Free download Audit tool (1)

 

Audit Tool (2) – PRN Medication Management
This second tool is aligned to requirements for the management including administration of PRN medicines. PRN medicines are if required or needed medicines and clinical assessment and approval by the Registered Nurse is required prior to administration of these medicines by the Enrolled Nurse of Personal Care Assistant.
The audit tool will assist in evaluating the use of PRN medicines in your home as well as meeting of best practice guidelines and requirements. Assessment areas include not only PRN medicine administration but also follow up and evaluation of PRN medication use and reporting and recording requirements associated with the use of these medicines.
After completing the audit tool, any identified areas requiring improvement should be actioned and appropriate staff education facilitated.

Free download Audit tool (2)

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Please contact us for further information, purchasing and costs.

Medication Competency Assessment System

 

IMGP2837_Red-001Competency is an observable measure that demonstrates not only the ability to perform a skill to a required standard of practice but involves the consistent and committed application of knowledge to ensure repeated procedures are similarly to this expected level. In competency assessment appropriate evidence is collected upon which professional judgements are made that reflect the meeting of required standards of practice and knowledge levels. It is the assessor’s responsibility to collect this evidence and upon evaluation conclude whether the achievement of competency has been established.

Specific resources are needed to not only detail the expected standards of competency that are required but also to document and provide evidence in relation to the assessment undertaken and achieved outcome. The Medication Management Competency Assessment System is designed to meet the needs of Residential Aged Care Facilities in accordance with assessing the competency of staff aligned to medicine administration and management. The system has been developed in accordance with legislative and regulatory requirements as well as professional standards and guidelines, with appropriate references provided for further review and reflection.

Overview – Resources for Medication Competency Assessment
Pathways medication competency assessment system includes the following resources:

  • Competency Assessment Policy and procedure – these are the foundations for the competency assessment system and cover all competency practices within the organisation.
  • The medication competency assessment tools are made of three parts including:
    • Competency Standard (CS) – Presents an overview of the area of competence that is to be assessed, including the assessment environment and any related professional, legislative or statutory guidelines that need to be maintained.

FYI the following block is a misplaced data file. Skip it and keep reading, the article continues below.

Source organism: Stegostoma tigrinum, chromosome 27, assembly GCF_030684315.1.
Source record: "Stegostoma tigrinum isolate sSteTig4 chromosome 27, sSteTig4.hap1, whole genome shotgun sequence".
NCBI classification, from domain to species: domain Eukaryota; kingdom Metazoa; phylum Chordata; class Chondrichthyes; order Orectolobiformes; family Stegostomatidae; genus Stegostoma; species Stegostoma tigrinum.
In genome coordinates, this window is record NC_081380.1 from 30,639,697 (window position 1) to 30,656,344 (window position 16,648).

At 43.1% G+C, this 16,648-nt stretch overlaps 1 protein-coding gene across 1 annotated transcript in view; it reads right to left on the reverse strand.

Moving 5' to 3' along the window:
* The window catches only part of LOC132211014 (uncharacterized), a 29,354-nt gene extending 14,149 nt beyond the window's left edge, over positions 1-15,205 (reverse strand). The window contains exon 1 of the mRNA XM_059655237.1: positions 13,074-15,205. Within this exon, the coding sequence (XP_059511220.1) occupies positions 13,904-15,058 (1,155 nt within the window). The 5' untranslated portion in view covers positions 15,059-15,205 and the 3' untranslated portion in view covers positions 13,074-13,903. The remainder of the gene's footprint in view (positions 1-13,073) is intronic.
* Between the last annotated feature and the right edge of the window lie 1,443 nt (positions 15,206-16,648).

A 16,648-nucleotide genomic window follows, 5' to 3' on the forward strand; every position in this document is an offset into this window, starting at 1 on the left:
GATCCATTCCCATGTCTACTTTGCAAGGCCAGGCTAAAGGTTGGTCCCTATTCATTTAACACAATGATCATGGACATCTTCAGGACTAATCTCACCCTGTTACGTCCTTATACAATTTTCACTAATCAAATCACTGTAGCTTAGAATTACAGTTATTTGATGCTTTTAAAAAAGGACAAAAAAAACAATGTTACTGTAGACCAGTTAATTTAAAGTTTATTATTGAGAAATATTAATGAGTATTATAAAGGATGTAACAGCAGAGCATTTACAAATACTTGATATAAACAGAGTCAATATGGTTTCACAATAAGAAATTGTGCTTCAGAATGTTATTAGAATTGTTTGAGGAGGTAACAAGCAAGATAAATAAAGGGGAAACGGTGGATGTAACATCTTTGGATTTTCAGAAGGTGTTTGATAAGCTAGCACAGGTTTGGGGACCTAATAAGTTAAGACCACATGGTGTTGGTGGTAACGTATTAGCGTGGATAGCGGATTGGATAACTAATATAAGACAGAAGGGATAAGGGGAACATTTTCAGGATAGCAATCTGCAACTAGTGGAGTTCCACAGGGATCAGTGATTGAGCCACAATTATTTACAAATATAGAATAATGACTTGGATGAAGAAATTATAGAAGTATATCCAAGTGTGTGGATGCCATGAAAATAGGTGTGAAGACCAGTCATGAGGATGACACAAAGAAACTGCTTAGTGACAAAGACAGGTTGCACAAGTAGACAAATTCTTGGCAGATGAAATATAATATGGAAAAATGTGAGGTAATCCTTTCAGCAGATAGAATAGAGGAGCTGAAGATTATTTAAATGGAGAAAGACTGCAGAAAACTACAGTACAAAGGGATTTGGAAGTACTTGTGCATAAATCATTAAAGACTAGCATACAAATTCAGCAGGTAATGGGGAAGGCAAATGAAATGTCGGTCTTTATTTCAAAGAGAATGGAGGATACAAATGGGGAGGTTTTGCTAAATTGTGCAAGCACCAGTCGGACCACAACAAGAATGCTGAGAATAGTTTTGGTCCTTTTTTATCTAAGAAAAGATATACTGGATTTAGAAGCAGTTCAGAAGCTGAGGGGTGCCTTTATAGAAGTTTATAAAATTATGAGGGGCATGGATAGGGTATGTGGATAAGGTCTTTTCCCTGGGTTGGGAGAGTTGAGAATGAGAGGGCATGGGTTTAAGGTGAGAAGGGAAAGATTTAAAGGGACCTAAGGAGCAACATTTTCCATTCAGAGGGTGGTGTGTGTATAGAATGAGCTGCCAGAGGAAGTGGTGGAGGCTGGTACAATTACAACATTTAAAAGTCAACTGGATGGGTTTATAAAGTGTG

• Practical Competency Assessment Guidelines (CAG) – Detail the expected competency that is to be achieved throughout the assessment area, including the individual elements that must be met by the participant in order for a judgement of competence to be made. Guidelines are reflective of the required performance standards of relevant legislative and regulatory authorities, as well as organisation performance requirements.
    • Practical Competency Assessment Form (CAF) – This is the documentation on which individual recording and reporting of the competency assessment outcomes are documented by an Assessor.
  • For each of the medication competency assessment guidelines there is a library of competency assessment resources that provides suggested tools to assess the knowledge and attitude (commitment) to the elements contained within the assessment form. These include case studies and scenarios that can be easily completed in a mock setup in the workplace.
  • A range of competency assessment tools for specific modes of administration including injections. This enables performance management of staff following a medicine incident (involving a particular mode of medicine administration) or where staff were unfamiliar with some of the different medicine modes.
  • Learning Review Workbook Resources – These are used to assess the knowledge and understanding of related competency areas as well as evaluate skills in accordance with a range of scenarios and different settings. Different assessment methodologies are used in the workbooks including multiple choice, true or false, case studies and short answer questions. Answer guides assist the assessor in reviewing and marking the learning review resources, as well as ensuring conformity across the organisation. These are available for Registered Nurses and Enrolled Nurses and a separate book for Personal Carers.

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Download the free Sample Handwash Competency here

 

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Download the Medication Competency assessment system – Table of Contents here

 

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Please contact us for further information, purchasing and costs.